It affects mostly women, but also some men, due to the interaction between the state pension and the company scheme.
Sir Steve said government’s goal has always been to equalise GMPs, but successive governments prioritised auto-enrolment, changes to the state pension, and the introduction of pension freedoms.
He said: “GMP equalisation was seldom at the top of the list. And because it is so complicated, there wasn't actually nobody banging on the door saying ‘you got to do this’.”
The DWP launched a consultation on the issue in 2012, but with a solution considered too expensive by the industry.
Another consultation in 2016 proposed a method of applying equalisation that was broadly welcomed by the industry as an improvement on the more expensive approach from 2012.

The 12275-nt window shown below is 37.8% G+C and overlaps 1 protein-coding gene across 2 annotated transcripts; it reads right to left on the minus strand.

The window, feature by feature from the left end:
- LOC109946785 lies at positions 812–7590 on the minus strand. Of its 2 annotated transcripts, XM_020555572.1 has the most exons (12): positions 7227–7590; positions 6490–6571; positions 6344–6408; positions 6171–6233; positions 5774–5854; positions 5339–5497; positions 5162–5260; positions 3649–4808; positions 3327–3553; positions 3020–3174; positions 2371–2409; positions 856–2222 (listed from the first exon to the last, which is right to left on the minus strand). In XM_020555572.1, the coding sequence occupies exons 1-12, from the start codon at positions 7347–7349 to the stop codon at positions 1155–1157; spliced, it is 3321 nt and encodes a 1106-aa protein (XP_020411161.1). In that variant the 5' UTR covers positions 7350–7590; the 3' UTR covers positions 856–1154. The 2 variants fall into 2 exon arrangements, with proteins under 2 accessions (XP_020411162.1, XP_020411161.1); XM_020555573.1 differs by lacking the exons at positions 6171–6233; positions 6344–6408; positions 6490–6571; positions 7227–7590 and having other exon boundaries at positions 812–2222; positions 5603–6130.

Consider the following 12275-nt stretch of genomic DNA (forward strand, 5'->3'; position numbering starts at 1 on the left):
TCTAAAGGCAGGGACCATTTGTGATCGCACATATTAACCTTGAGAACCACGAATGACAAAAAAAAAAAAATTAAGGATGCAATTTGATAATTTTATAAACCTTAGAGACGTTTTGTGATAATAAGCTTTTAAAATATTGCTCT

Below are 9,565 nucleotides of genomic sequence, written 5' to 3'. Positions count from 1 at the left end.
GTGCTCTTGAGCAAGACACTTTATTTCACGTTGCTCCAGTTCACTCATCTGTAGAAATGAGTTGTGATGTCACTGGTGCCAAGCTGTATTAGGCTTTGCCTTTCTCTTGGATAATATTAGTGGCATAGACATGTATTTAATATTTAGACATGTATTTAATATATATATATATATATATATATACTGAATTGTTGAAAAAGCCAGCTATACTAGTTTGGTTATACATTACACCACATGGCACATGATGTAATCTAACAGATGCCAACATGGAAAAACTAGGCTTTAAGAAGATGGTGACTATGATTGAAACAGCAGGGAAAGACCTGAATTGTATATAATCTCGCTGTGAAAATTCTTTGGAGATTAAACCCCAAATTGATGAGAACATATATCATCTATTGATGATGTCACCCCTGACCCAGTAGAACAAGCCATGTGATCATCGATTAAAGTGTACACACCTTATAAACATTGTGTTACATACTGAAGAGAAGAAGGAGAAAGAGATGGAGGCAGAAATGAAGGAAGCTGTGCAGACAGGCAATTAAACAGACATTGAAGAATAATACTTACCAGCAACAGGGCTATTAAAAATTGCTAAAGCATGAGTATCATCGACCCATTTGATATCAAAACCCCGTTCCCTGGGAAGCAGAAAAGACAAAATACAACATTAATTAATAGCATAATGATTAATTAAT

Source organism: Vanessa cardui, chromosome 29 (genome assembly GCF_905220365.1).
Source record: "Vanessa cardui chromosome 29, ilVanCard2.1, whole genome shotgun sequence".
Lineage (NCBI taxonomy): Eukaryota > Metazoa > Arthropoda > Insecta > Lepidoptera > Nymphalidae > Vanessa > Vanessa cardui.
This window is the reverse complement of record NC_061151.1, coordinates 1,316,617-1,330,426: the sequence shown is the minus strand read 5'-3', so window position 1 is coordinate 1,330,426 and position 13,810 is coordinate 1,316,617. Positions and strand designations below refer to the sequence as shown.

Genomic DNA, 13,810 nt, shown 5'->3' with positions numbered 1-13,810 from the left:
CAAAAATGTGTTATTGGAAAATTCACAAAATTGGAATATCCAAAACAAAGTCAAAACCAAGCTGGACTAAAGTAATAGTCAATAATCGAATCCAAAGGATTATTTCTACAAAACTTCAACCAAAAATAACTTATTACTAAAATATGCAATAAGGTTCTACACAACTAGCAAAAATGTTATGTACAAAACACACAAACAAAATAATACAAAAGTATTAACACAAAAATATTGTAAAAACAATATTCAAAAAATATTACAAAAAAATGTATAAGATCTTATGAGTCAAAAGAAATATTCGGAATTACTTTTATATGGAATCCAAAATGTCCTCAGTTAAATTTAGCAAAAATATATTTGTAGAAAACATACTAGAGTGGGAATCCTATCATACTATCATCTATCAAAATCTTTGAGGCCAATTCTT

However, it wasn’t never transposed to law.
The Lloyd’s case on GMPs has been running since the end of 2016, and will finally have its day in court starting 2 July.
According to Mark Brown, general secretary of the Lloyds Trade Union, there are 255,000 members of three DB plans - Lloyds Bank Pension Scheme No 1 and No 2 and the HBoS final salary pension scheme – which could be affected by the ruling.
One of the proposals put forward by the union's actuaries' will cost the bank around £500m, while another will cost around £100m – this is the one most closely aligned to the government’s proposal set out in the latest consultation.
Mr Brown said: “Obviously we want £500m, and they only want to give £100m.
“The union is one side, the bank is on the other side, and then you got the trustee in the middle, on the sidelines."
Lloyd’s has declined to comment.
David Penney, chartered financial planner and company director at Penney Ruddy & Winter, amitted GMP equalisation is a very complicated matter.
“No one understands it for a start [...]. It [is a topic that] needs addressing but very few people will actually be aware there is a problem.”